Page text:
Design + UX
Design System for a startup, best practices
As we've mentioned in the previous post, design systems against popular belief CAN and SHOULD be used by startups as well. They don't need to be as robust as ones made for established brands, but adapting the "design system" first approach allows you to iterate faster on MVP stage as well.
Here's the why and the how. ➡️
Why do I need a design system?
To keep consistency and order in the product. That way you won't spend time doing repetitive tasks over and over. You can focus on what's truly important. 🍺
Also you don't want to waste money on paying many times for fixing design miscommunications, do you? 💸
How to do user testing with a design system?
The good thing about user testing your UI is that you clearly see what works and what doesn't. Make a plan, build the first iteration and then validate. 🧪 💥
If your initial idea fails and another idea turns out the be better, you can actually add both to the documentation of the design system and specify the new one as the "master".
The old one can serve as an example for future design system updates to be taken into consideration. So you can use the old one as a warning basically.
Rush to market, harsh reality of inconsistencies
As most startups go rushing to market, the inconsistencies can yield false results - what it means is that your users can dislike a perfectly good product, because they feel it kind of sucks. That's harsh, I know. Having a design system would create a level of consistency that's completely apart from personal taste. 😳
Let me repeat that. Rules and consistency are generally apart from personal taste. People will appreciate consistency even if they dislike the colors or fonts you used.😖
This is an example how you can find inconsistencies and bad UI even in big banking apps. The photo is from my talk back in early 2018, and even though some of the apps got updated since then, they're still not error free. This is what design systems and QA are for.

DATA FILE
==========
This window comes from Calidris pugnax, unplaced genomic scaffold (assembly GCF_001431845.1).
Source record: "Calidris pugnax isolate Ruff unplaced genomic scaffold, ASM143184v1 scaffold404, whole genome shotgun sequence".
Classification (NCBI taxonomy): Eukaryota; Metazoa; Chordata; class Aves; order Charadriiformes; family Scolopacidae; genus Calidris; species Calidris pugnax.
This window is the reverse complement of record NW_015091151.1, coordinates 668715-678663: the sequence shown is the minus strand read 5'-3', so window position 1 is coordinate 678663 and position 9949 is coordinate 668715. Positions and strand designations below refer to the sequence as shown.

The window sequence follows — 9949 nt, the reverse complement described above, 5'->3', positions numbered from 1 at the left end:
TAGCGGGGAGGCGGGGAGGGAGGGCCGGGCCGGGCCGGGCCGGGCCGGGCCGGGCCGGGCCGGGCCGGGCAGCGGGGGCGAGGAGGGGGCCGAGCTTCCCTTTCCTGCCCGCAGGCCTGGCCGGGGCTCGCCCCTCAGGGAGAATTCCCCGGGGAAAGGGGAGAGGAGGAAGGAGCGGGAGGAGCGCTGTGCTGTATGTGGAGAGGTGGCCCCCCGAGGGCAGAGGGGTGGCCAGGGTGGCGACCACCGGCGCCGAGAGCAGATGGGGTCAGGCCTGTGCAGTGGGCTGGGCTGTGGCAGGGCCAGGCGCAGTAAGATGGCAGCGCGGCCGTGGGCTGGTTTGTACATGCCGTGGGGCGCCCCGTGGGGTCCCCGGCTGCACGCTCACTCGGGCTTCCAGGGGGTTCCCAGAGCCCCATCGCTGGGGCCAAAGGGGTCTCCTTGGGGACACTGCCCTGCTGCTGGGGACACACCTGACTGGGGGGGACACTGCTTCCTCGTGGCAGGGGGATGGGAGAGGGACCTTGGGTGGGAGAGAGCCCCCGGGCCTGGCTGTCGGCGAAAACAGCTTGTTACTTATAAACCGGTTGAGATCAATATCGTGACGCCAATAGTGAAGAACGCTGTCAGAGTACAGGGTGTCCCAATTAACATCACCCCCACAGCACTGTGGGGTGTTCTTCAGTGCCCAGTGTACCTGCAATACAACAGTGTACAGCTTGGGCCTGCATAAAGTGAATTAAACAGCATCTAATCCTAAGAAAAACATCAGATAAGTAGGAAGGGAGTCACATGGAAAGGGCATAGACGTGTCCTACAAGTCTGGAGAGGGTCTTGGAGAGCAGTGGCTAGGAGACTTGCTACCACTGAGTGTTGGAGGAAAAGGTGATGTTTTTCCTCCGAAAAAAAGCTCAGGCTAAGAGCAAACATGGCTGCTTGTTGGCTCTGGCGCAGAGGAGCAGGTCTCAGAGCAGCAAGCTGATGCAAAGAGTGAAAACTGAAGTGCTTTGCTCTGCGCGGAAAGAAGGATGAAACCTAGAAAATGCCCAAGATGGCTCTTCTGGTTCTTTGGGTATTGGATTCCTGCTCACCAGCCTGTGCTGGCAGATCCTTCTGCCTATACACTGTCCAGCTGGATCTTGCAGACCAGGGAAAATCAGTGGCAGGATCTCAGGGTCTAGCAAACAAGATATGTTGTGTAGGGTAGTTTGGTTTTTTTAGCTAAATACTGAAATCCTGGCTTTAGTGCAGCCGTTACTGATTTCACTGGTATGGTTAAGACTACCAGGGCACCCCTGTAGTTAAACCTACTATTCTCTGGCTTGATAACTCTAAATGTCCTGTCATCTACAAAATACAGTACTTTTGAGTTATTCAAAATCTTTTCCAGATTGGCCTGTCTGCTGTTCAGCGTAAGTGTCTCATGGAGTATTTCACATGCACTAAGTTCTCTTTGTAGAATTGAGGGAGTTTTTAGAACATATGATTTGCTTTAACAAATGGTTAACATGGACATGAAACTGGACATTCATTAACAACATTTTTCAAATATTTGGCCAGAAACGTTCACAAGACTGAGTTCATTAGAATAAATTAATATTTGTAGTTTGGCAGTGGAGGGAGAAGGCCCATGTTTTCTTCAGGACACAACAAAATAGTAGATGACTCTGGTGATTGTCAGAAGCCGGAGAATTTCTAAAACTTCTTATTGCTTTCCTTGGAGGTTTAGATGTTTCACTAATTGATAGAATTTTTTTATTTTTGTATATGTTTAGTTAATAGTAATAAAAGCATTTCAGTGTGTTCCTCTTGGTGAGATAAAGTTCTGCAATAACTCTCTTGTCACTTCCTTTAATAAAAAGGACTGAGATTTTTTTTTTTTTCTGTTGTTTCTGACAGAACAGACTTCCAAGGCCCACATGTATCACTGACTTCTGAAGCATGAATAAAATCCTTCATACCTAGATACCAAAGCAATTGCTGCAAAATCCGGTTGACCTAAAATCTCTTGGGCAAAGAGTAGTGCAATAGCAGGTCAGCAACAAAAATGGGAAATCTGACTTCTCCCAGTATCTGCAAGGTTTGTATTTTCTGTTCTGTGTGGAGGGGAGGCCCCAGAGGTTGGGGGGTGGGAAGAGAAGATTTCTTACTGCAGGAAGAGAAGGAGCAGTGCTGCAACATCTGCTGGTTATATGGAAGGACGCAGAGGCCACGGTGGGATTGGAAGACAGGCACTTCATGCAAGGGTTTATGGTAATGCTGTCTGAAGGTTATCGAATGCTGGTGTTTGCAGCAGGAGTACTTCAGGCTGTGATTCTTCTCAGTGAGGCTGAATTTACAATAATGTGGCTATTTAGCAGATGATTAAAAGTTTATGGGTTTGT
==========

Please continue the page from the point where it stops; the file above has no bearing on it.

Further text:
In this new agile world the word "design" has been tossed around quite a bit. At this point it may have lost it's meaning, but generally a "design" means "according to plan".
If you don't have a plan, but "artistically" improvise as you go, you may have created art. 🎨🖼 But that's not design and in nearly ALL the cases art doesn't work for product interfaces. 🥵
So don't be an artist painting pixels and creating vector paths on a canvas. Be a designer and plan around how objects are built and how they relate to one another.
On a side note I know that for some stupid reason the individual canvases in most tools are called ARTboards. Someone at Sketch probably had a sense of humor. 💎🤔
All the below projects were based on at least a very minimal design system. None were designed by "just painting pixels".
Go generic if you have to. It's always better than artsy.
If you're really on a budget and need to test your MVP fast, it's a way better route to use an existing design system. Not a perfect choice, but better than coming up with a half baked one. Even Material Design if followed precisely (that's without bending the rules) can make more sense than randomly putting together some objects and shapes that you personally like.
The notion of designers being "artists" goes a long way back. I remember clients back in 2009 saying stuff like "I'll let you paint the buttons your way, you're the artist!". 😡
It was frustrating back then as it is frustrating right now.
Art vs Design 🥊
Of course there's a place for "art" in design. But only one.
Illustrations are "Art pieces" that can serve as part of the overall design of a product. Currently they're quite popular and trendy too. But aside from some visual aid and look&feel they don't have a functional purpose. They're not "interface". They're the part that adds some personality to the interface. They're also not necessary, but a nice to have.🎈
Don't confuse the two and you'll be fine.
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